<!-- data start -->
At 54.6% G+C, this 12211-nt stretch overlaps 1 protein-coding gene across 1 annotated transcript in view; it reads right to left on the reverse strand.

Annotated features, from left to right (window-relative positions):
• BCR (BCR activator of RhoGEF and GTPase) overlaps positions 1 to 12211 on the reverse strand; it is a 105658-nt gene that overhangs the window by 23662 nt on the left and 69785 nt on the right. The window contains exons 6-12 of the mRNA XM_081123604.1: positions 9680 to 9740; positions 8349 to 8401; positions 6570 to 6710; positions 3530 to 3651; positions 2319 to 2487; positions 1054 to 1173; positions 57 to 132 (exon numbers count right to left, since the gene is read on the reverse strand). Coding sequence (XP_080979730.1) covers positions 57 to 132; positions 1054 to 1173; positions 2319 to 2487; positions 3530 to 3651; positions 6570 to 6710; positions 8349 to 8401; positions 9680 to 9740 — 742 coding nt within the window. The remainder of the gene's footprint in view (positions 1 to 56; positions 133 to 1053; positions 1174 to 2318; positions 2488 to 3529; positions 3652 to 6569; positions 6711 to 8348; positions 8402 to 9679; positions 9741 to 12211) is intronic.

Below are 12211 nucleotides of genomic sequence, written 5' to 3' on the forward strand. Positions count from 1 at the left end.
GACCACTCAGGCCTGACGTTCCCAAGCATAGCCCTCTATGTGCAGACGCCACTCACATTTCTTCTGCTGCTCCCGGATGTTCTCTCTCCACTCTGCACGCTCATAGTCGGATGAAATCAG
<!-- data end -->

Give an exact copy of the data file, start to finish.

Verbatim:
At 54.6% G+C, this 12211-nt stretch overlaps 1 protein-coding gene across 1 annotated transcript in view; it reads right to left on the reverse strand.

Annotated features, from left to right (window-relative positions):
• BCR (BCR activator of RhoGEF and GTPase) overlaps positions 1 to 12211 on the reverse strand; it is a 105658-nt gene that overhangs the window by 23662 nt on the left and 69785 nt on the right. The window contains exons 6-12 of the mRNA XM_081123604.1: positions 9680 to 9740; positions 8349 to 8401; positions 6570 to 6710; positions 3530 to 3651; positions 2319 to 2487; positions 1054 to 1173; positions 57 to 132 (exon numbers count right to left, since the gene is read on the reverse strand). Coding sequence (XP_080979730.1) covers positions 57 to 132; positions 1054 to 1173; positions 2319 to 2487; positions 3530 to 3651; positions 6570 to 6710; positions 8349 to 8401; positions 9680 to 9740 — 742 coding nt within the window. The remainder of the gene's footprint in view (positions 1 to 56; positions 133 to 1053; positions 1174 to 2318; positions 2488 to 3529; positions 3652 to 6569; positions 6711 to 8348; positions 8402 to 9679; positions 9741 to 12211) is intronic.

Below are 12211 nucleotides of genomic sequence, written 5' to 3' on the forward strand. Positions count from 1 at the left end.
GACCACTCAGGCCTGACGTTCCCAAGCATAGCCCTCTATGTGCAGACGCCACTCACATTTCTTCTGCTGCTCCCGGATGTTCTCTCTCCACTCTGCACGCTCATAGTCGGATGAAATCAG